People who wear daily disposable lenses don’t have to put up with pesky protein deposits that often accumulate on weekly or monthly contacts. Not only do these protein accumulations cloud up your vision, but they could also cause serious eye irritation and even scratch the cornea.
Thanks to modern manufacturing processes, dailies have never been as affordable as they are today. This doesn’t mean, however, that daily contacts are necessarily cheap. Usually, daily disposable contacts are the most expensive option in the contact lens market. However, by using daily lenses such as Crystal Aqua Daily they can work out cheaper than monthlies, once you take solutions into account.
In terms of safety, comfort, and convenience, however, dailies remain the king. If you make the investment in these lenses, you’ll be rewarded with a greatly reduced risk of eye discomfort and infection.
People who live extremely busy lifestyles and struggle to practice proper hygiene are prime candidates for these one-day lenses. Dry eye sufferers and professional athletes also frequently use dailies lenses to their advantage.
It's worth noting since dailies are thrown away every night, they have drawn the ire of environmentalists concerned about ocean pollution. Dailies wearers are strongly encouraged to get in the habit of throwing their lenses in a recycling bin and not down the toilet.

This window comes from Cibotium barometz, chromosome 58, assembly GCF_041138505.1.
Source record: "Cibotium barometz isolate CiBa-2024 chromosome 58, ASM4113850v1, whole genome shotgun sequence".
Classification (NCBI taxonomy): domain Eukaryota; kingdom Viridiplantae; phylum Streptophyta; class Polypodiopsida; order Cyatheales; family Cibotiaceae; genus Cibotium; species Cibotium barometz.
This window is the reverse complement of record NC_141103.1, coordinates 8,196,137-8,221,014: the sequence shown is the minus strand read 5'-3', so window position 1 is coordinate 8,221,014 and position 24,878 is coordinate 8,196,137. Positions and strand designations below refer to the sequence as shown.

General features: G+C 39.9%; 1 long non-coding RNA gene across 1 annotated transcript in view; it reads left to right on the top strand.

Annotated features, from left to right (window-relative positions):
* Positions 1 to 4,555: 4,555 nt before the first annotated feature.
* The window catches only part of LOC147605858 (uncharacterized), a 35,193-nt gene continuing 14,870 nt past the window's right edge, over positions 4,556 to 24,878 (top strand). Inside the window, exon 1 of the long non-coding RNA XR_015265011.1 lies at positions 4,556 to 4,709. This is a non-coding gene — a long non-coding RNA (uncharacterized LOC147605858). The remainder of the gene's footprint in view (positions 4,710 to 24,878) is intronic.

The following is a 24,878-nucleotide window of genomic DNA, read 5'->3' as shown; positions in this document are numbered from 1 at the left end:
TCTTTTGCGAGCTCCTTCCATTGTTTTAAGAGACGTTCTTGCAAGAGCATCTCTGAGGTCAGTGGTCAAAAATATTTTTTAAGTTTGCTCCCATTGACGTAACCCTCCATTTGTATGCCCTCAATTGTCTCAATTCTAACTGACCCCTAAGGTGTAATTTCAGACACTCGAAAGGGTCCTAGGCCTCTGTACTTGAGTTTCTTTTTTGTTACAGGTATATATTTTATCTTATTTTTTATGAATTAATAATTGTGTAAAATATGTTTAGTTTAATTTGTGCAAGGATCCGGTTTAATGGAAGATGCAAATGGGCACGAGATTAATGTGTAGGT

You can learn even more about the cost and benefits of daily disposable lenses by clicking on this link to see our full range of daily contact lenses..
Weekly Or Two Weekly Contacts
These are a good middle-of-the-road option: Weekly or Bi-weekly contact lenses are worn daily but removed, stored and cleaned. You will need to partake in a good cleaning and storing technique and invest in a good all-in-one-solution.
Since you wear weekly or two weekly lenses longer than dailies, you’re at a slightly higher risk of developing infections but a good cleaning regime will help in keeping your eyes super safe.
Patients who don’t want the increased risks of wearing monthly lenses but don’t want the higher price tag of dailies might enjoy weekly or two weekly contact lenses. Take a peek at our weekly lenses line on this official webpage.